3. Hand-Waving: There are a lot of rules in Dungeons and Dragons, and many of them are “hand-waved” in order to make the game flow more smoothly or to make it more enjoyable. At its root this is a narrative process, for example: many groups don’t bother with tracking ammunition or spell components as they find this too tedious, which is really another way of saying it “doesn’t serve the narrative”, e.g. Conan stories don’t go into great detail about Conan managing his supply of arrows. That’s not an exciting story to tell, so why have it in your Dungeons and Dragons game?
4. Role-Play: this may seem obvious, but Dungeons and Dragons gives players extreme latitude with respect to directing their characters, alignment is tolerant of a wide range of behavior, class restrictions are as well. Freedom of role-play is an active narrative tool, it allows a player to direct the actions of their character in any way they want to serve what they believe to be the story they want to tell about them, the role they are playing, even if it isn’t the best course of action according to the rules. The fact that a rules based concept like alignment can change in game based on the character’s actions, directed by the players, suggests that role-play is an active story tool in the game. If the rules dominated the story then your alignment would determine your actions, instead, Dungeons and Dragons explicitly states that a character’s actions are determined by the player, and if they don’t match the character’s alignment then the alignment will change.
The active tools for narrative control of the game are mostly in the hands of the DM in Dungeons and Dragons, not the players, but that doesn’t change the fact they are there and they are active. Also, many of these tools involve some sort of consensus. So for example, the “rule of cool” is often invoked by a player who feels their idea is “cool” and worth bending the rules for, and in most cases everyone has to agree to it for the exception to be made. At my table, a player can say, “I should be able to do X, rule of cool!” and we put it to a table vote to see if an exception is made.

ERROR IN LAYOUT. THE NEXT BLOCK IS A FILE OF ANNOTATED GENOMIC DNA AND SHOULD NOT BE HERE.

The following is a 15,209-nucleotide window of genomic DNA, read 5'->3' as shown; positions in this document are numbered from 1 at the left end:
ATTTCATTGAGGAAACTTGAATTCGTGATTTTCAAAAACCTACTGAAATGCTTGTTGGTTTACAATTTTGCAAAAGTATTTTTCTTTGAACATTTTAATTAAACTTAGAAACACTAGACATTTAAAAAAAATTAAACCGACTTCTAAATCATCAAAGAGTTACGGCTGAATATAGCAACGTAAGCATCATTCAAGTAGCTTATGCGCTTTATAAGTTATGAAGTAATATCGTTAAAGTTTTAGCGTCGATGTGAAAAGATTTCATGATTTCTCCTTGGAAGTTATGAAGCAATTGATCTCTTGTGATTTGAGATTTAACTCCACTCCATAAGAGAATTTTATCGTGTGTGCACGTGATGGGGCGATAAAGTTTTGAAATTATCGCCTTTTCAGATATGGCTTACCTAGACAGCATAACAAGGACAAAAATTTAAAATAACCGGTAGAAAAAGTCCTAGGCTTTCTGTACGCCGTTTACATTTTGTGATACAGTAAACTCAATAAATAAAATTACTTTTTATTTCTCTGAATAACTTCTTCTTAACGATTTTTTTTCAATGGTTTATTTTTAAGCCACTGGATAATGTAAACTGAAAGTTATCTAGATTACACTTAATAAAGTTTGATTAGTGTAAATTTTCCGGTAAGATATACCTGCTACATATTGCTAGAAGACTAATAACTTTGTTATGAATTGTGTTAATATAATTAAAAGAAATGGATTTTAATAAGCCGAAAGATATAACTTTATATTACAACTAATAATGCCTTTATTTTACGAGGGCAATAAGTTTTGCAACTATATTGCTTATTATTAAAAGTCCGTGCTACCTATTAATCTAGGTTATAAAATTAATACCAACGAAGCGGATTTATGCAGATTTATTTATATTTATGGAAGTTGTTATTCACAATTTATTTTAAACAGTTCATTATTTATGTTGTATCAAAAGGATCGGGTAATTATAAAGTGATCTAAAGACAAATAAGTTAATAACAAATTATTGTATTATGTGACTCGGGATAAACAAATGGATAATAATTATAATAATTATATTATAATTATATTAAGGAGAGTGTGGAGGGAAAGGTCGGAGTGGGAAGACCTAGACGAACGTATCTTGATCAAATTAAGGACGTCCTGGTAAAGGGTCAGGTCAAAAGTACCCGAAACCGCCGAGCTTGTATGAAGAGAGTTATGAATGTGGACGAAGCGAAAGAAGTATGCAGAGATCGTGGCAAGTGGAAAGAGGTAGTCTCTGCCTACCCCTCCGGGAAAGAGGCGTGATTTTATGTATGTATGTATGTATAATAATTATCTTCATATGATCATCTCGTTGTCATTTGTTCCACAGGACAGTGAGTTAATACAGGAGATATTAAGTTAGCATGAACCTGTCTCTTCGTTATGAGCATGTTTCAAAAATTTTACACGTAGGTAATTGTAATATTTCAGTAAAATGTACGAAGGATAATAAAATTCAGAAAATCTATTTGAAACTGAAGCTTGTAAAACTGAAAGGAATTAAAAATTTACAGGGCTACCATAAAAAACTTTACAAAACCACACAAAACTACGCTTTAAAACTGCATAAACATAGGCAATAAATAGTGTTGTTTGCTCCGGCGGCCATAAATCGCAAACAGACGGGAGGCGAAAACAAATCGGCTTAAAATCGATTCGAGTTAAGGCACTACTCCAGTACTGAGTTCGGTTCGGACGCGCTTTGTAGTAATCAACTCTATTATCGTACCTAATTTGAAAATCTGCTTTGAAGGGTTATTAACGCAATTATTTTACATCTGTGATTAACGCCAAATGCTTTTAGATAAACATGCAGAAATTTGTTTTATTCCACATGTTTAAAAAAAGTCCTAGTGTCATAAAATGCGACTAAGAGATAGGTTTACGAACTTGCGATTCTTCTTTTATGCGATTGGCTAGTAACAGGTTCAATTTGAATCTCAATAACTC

Hand waving various rules mechanics is also generally a collaborative thing, and it can certainly be initiated by a player, e.g. a player mentions that tracking spell components is tedious, and the group collectively decides to stop tracking them.
Narrative Gaming and Dungeons and Dragons
The point of the above argument has been to reframe the understanding of Dungeons and Dragons so it is regarded as a “story game”, by changing the understanding of what constitutes a story-game. Dungeons and Dragons has few active story tools for players, but it has ample passive story tools, and a small handful of active story tools that are usually shared by the DM and players.
Why does this matter?